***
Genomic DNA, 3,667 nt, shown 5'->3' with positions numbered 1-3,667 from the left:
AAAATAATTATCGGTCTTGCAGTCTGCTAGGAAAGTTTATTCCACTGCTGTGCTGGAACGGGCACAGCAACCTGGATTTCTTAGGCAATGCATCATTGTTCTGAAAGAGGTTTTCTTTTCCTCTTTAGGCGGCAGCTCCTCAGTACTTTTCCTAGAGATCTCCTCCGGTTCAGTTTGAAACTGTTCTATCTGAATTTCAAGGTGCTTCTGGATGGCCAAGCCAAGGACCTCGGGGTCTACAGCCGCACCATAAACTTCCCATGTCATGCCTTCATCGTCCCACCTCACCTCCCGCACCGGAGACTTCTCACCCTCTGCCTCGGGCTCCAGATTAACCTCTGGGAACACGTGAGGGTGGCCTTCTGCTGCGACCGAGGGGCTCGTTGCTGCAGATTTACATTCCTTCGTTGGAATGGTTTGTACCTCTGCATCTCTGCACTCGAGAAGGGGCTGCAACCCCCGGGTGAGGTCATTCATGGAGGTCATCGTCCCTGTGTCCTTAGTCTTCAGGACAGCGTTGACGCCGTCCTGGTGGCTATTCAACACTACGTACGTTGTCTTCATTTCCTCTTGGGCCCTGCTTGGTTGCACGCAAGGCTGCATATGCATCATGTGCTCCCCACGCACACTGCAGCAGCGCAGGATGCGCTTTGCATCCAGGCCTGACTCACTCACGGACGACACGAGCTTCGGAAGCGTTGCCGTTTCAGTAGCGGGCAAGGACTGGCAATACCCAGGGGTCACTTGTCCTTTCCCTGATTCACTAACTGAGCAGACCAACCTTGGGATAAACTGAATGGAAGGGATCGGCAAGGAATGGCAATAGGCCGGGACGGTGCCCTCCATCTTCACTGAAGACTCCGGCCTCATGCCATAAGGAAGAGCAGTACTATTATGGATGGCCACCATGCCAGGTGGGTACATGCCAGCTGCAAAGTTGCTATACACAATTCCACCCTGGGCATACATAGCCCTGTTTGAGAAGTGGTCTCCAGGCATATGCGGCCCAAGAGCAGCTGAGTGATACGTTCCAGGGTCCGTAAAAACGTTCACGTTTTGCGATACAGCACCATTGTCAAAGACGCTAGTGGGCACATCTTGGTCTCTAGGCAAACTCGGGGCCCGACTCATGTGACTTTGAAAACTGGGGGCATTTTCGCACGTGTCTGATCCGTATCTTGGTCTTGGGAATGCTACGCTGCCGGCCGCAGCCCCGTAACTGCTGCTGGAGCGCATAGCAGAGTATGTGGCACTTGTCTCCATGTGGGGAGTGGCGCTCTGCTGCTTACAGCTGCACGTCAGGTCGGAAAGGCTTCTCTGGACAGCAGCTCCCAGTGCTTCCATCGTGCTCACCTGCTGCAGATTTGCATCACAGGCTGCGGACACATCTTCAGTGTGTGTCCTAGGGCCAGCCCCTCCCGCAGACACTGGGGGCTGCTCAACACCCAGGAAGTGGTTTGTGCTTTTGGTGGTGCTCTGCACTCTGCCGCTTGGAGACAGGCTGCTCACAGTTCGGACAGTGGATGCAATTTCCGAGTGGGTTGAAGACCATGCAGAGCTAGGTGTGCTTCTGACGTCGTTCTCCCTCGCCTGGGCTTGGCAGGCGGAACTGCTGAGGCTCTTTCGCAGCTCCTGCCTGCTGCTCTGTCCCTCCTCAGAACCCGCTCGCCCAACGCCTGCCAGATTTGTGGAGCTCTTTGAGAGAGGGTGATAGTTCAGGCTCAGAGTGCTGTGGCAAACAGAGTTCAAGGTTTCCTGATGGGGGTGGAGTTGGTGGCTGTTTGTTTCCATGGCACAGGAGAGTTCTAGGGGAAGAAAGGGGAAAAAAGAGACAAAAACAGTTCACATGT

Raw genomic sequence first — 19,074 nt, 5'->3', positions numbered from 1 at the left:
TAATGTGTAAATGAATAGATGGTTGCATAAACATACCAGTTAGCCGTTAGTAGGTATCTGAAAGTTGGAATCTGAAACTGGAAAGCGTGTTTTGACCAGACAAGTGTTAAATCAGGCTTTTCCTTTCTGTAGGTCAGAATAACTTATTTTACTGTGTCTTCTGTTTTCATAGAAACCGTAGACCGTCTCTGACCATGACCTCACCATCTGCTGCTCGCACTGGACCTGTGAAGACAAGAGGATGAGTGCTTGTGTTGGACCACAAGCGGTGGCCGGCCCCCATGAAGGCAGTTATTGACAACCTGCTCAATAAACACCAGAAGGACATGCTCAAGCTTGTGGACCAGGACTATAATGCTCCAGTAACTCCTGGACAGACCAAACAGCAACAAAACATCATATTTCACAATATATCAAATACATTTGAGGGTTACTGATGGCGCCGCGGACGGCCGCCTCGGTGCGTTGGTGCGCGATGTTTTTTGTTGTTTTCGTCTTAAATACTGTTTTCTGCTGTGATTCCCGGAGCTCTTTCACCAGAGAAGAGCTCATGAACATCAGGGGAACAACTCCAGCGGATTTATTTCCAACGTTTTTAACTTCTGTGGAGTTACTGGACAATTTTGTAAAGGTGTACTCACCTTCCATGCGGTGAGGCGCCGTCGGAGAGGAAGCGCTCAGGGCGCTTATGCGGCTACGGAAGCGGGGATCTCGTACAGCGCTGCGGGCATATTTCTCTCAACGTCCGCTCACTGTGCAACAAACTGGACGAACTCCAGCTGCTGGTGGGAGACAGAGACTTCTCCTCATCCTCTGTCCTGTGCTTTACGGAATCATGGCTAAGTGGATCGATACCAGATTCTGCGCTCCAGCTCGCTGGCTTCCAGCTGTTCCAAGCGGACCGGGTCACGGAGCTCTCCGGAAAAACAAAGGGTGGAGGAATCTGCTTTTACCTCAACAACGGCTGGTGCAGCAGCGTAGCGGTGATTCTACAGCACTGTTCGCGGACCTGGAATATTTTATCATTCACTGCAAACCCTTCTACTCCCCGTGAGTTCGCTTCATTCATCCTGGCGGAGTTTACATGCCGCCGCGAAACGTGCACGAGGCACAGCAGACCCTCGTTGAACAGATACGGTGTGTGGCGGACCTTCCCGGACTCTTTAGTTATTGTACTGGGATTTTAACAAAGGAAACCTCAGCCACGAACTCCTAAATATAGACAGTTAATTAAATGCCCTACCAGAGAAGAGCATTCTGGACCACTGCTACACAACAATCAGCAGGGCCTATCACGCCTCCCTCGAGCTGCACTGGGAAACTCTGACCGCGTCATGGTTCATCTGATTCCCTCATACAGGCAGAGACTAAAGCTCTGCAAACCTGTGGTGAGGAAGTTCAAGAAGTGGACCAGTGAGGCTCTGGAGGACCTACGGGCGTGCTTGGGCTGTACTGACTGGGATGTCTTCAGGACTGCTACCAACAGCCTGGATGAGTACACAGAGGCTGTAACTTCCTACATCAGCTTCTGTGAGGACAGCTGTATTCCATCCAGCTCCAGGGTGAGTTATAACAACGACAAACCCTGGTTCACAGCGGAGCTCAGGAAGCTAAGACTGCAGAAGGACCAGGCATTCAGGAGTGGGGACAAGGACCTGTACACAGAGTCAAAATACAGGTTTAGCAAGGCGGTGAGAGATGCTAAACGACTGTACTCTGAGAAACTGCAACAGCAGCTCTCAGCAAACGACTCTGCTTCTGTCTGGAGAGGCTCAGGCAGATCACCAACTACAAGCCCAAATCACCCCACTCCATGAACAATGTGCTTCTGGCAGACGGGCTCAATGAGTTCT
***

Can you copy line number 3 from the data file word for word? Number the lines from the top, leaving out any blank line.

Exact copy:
Raw genomic sequence first — 19,074 nt, 5'->3', positions numbered from 1 at the left: